In our email newsletter (subscribe!) we asked if anyone had any questions they’d like us to look into with a view to a series of ‘notes and queries’ type posts of which this is the first.
Q: I wanted to ask about bar snacks and how they’ve developed over time — what have bars served along with beers over the decades? –Kyle, Bolivia
That’s a big question, Kyle, and the answer might fill a book, so we’ll limit ourselves to considering the kinds of nibbles that might have been eaten without cutlery, while standing at the bar. For obvious reasons, we’ve also focused mostly on the UK.
Henry Mayhew’s London Labour and the London Poor records various examples of people who made their living selling snacks on the street and in public houses, so we know that, in the 1850s, pub-goers were eating pickled whelks (‘not to fill themselves, but for a relish’), boiled green peas, fried fish, pies and sheep trotters. In short, anything that could be sold in the street and didn’t require cutlery was probably being eaten in pubs.
Despite constant pressure from temperance campaigners, who wanted alcohol only to be served with food, things stayed more-or-less the same for almost the next century. In Bolton just before World War II, Mass Observation surveyors noted that substantial cooked food, such as tripe, black pudding (blood sausage) and pies, was still available from wandering hawkers. The pubs themselves, however, were also now selling a relatively new innovation: packets of potato crisps.
The origins of potato crisps (US: chips) seem somewhat obscure but the earliest written recipes for paper thin slices of potato fried in oil are from the early 19th century. The process of their manufacture was industrialised around the turn of the 20th century and they were first put into packets, rather than bulk containers, in the US in the 1920s.
They really seem to have taken off as a pub snack, however, when Frank Smith of Cricklewood, North London, started selling his packeted crisps with, for the first time, a sachet of salt included, making them the perfect, convenient, thirst-inducing pub snack. They had a long shelf-life, were easily stored, didn’t smell and were, in many other ways, far preferable to third-party sheep’s trotters from a publican’s point of view.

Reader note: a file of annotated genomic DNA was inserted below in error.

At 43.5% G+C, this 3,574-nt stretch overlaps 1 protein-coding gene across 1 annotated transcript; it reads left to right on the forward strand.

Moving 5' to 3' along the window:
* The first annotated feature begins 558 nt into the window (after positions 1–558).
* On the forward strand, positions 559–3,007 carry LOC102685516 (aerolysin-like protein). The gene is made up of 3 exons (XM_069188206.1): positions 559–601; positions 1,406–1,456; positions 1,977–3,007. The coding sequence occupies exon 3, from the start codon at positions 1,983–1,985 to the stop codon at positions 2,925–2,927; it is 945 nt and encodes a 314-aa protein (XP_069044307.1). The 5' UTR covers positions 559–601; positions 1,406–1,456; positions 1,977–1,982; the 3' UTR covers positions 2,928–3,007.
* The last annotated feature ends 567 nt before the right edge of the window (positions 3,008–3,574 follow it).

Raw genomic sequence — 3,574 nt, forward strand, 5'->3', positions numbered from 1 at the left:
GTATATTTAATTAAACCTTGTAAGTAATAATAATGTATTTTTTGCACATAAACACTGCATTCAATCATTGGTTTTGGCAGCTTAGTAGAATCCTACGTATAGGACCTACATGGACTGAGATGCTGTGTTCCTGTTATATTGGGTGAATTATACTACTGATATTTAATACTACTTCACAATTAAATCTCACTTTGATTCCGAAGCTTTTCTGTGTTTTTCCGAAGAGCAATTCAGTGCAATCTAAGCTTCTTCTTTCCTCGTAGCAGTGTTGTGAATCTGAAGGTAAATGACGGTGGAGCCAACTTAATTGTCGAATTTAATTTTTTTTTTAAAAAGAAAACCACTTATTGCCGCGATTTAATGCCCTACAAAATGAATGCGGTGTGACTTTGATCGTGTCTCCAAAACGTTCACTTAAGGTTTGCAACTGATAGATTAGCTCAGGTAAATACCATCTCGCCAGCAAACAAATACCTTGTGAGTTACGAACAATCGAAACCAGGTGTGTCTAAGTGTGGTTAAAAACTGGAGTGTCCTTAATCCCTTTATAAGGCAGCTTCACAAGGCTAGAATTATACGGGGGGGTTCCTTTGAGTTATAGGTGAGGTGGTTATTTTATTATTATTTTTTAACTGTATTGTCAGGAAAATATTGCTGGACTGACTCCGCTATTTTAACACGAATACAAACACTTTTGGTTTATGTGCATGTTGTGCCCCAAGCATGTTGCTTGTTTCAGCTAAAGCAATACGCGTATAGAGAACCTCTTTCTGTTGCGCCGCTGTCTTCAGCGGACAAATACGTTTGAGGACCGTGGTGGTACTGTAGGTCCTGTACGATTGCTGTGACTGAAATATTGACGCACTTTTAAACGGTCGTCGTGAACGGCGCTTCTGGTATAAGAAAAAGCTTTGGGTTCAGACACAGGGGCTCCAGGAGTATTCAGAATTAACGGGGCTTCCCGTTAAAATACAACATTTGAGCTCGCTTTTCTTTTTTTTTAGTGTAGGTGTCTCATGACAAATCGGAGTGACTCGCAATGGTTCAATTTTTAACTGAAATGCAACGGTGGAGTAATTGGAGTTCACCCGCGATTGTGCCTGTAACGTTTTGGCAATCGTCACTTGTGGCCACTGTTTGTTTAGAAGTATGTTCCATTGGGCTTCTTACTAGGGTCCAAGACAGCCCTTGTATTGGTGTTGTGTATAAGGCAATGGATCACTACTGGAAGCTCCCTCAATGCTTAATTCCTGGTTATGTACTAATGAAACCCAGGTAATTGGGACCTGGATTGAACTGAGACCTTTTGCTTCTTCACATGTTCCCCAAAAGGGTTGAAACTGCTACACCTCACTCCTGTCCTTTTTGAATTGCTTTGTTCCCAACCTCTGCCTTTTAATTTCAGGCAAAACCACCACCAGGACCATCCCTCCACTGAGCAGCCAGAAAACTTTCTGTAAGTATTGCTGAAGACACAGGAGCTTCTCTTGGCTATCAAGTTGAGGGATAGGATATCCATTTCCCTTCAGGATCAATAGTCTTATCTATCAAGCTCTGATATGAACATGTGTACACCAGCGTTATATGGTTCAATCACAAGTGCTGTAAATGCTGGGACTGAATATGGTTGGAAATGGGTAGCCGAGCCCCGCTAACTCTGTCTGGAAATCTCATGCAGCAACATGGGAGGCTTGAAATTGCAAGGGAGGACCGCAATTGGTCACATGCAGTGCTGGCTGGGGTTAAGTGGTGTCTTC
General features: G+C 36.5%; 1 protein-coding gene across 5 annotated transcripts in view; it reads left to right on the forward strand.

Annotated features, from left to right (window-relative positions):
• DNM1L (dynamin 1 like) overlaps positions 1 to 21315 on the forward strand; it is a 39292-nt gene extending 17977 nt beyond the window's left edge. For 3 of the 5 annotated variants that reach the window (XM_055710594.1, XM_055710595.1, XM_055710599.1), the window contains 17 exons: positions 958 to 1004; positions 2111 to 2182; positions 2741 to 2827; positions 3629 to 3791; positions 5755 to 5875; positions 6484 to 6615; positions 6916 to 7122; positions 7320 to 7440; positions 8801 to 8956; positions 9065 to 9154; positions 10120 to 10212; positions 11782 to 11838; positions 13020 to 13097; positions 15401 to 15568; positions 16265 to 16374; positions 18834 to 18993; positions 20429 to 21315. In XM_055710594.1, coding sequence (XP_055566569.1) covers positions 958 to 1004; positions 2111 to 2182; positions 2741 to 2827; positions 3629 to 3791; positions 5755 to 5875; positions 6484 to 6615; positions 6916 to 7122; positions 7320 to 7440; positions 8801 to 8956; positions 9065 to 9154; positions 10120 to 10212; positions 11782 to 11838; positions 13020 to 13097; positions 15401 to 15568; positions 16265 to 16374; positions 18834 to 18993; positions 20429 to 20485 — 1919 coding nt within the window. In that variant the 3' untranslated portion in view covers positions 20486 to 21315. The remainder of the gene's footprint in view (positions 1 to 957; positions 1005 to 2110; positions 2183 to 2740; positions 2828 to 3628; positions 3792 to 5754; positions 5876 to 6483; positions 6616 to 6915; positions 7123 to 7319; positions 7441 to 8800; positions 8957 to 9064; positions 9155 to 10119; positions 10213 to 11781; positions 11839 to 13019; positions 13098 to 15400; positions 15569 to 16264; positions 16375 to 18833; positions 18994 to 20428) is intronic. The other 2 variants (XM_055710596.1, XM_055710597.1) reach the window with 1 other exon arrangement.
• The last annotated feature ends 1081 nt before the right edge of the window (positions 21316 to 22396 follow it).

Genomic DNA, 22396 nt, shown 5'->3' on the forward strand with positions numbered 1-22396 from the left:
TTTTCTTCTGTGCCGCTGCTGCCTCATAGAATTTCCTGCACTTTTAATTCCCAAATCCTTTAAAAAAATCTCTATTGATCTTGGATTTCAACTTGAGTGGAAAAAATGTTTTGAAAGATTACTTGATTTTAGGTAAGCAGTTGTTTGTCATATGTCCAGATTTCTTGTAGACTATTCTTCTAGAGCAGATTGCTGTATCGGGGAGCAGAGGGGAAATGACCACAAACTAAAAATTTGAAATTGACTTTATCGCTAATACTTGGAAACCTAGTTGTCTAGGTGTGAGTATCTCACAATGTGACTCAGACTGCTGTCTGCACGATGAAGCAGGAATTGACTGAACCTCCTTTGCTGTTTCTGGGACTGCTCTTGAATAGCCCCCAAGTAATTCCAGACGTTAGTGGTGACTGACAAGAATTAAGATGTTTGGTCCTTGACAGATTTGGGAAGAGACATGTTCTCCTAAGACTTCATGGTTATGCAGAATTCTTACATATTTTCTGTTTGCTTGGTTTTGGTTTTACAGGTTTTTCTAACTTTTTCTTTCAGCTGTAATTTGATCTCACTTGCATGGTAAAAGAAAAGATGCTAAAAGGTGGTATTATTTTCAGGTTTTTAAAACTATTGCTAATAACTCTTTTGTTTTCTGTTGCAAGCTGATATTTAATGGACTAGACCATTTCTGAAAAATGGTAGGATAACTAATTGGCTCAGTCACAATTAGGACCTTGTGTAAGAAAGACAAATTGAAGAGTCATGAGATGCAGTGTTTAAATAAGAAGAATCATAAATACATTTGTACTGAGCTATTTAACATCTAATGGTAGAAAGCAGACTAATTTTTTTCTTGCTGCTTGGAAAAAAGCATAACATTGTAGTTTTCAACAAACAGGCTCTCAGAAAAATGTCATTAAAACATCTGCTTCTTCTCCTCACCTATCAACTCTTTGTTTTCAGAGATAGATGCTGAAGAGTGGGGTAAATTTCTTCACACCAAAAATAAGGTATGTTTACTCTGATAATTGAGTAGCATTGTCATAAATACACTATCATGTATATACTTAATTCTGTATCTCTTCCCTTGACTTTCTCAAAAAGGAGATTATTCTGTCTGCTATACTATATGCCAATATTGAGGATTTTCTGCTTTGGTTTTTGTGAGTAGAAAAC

Before long, crisps became dominant.
Public Houses, Private Lives, an oral history of pubs in York in the mid-20th century, features the recollections of drinkers and publicans, and almost all of them remember crisps as being the only food available from the 1930s to the 1950s: ‘Crisps, potato crisps, that’s all.’
A 1949 article from the Economist summarised pub food as ‘a packet of crisps or a flaccid sardine on leathery toast’ and, in the same year, Smith’s Potato Crisps annual company statement proudly boasted of supplying nearly every public house in the country.
They were soon joined by other packeted snacks.
Roasted peanuts were formerly the preserve of street hawkers in the US (Mother Fresh Roasted most notably) but became popular in packaged form a little later than potato crisps, in the 1950s. The most famous UK brand is KP, who started producing packaged peanuts in 1952, while in the US, Beer Nuts, with added sugar, were trademarked in 1953.
We don’t know exactly how or when pork scratchings (aka pork rinds, aka crackling) made the leap from butcher’s shop to pub but the great surge seems to have been post-WWII, and part of the general trend toward anything (a) salty and (b) that could be put into a cellophane packet. Certainly by the 1970s, pork scratchings had become a pub cliché.
Meanwhile, as pubs and bars felt the need to compete with fast food chains and supermarkets, more substantial bar food began to re-appear. We recall, from our own childhood trips to pubs and social clubs, eating fluffy white ham or cheese rolls, wrapped in cling-film and stored under glass cloches on the back bar. The 70s and 80s also saw a boom in pies, pasties and sausage rolls — either kept warm in a hot box, or microwaved, and just about possible to eat without cutlery, although at the risk of serious burns. (And food poisoning.)
The ploughman’s lunch, formalised in the 1950s and ubiquitous by the 1980s, could also just about be said to qualify as a bar snack.
To some extent, things seem to have come full circle today, with the rise of street food and ‘artisanal’ takes on working class classics meaning that all sorts of snack foods can be found on offer, from chicken wings to (expensive) scotch eggs. Packeted snacks — nuts, scratchings, crisps, Monster Munch, wasabi peas, pretzel pieces, and so on — are still, however, the easiest, cheapest, most instantly gratifying, and most commonly found bar snacks.
DISCLAIMER: This is based only on a quick whizz through our library, Archive.org, Google Books, newspaper archives online, and, of course, Wikipedia. We don’t claim to know much about the history of food and will correct and update this piece as and when we learn more.